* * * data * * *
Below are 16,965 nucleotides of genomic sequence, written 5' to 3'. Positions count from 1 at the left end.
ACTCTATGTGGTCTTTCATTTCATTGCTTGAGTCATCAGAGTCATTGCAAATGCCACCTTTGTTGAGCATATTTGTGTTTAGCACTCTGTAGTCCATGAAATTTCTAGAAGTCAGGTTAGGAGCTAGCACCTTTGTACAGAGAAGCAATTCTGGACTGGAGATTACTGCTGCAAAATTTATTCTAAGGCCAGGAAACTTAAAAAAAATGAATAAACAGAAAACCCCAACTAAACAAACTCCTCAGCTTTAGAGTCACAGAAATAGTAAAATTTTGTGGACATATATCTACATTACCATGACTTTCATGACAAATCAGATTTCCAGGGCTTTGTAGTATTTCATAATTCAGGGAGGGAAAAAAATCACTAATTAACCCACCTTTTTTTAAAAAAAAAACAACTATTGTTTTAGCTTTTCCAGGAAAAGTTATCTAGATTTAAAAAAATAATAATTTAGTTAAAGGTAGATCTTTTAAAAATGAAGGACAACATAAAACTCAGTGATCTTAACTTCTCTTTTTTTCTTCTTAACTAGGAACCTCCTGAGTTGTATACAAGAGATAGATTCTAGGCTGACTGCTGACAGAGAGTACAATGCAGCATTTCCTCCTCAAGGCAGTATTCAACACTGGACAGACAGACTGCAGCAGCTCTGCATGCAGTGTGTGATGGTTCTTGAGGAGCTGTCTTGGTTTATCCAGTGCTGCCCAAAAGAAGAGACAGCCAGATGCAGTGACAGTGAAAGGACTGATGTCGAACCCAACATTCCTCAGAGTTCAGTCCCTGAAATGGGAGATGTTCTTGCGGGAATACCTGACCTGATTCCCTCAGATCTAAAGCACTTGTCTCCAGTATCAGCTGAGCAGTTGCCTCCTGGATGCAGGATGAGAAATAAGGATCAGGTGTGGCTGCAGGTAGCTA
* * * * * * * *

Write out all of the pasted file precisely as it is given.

Below are 16,965 nucleotides of genomic sequence, written 5' to 3'. Positions count from 1 at the left end.
ACTCTATGTGGTCTTTCATTTCATTGCTTGAGTCATCAGAGTCATTGCAAATGCCACCTTTGTTGAGCATATTTGTGTTTAGCACTCTGTAGTCCATGAAATTTCTAGAAGTCAGGTTAGGAGCTAGCACCTTTGTACAGAGAAGCAATTCTGGACTGGAGATTACTGCTGCAAAATTTATTCTAAGGCCAGGAAACTTAAAAAAAATGAATAAACAGAAAACCCCAACTAAACAAACTCCTCAGCTTTAGAGTCACAGAAATAGTAAAATTTTGTGGACATATATCTACATTACCATGACTTTCATGACAAATCAGATTTCCAGGGCTTTGTAGTATTTCATAATTCAGGGAGGGAAAAAAATCACTAATTAACCCACCTTTTTTTAAAAAAAAAACAACTATTGTTTTAGCTTTTCCAGGAAAAGTTATCTAGATTTAAAAAAATAATAATTTAGTTAAAGGTAGATCTTTTAAAAATGAAGGACAACATAAAACTCAGTGATCTTAACTTCTCTTTTTTTCTTCTTAACTAGGAACCTCCTGAGTTGTATACAAGAGATAGATTCTAGGCTGACTGCTGACAGAGAGTACAATGCAGCATTTCCTCCTCAAGGCAGTATTCAACACTGGACAGACAGACTGCAGCAGCTCTGCATGCAGTGTGTGATGGTTCTTGAGGAGCTGTCTTGGTTTATCCAGTGCTGCCCAAAAGAAGAGACAGCCAGATGCAGTGACAGTGAAAGGACTGATGTCGAACCCAACATTCCTCAGAGTTCAGTCCCTGAAATGGGAGATGTTCTTGCGGGAATACCTGACCTGATTCCCTCAGATCTAAAGCACTTGTCTCCAGTATCAGCTGAGCAGTTGCCTCCTGGATGCAGGATGAGAAATAAGGATCAGGTGTGGCTGCAGGTAGCTA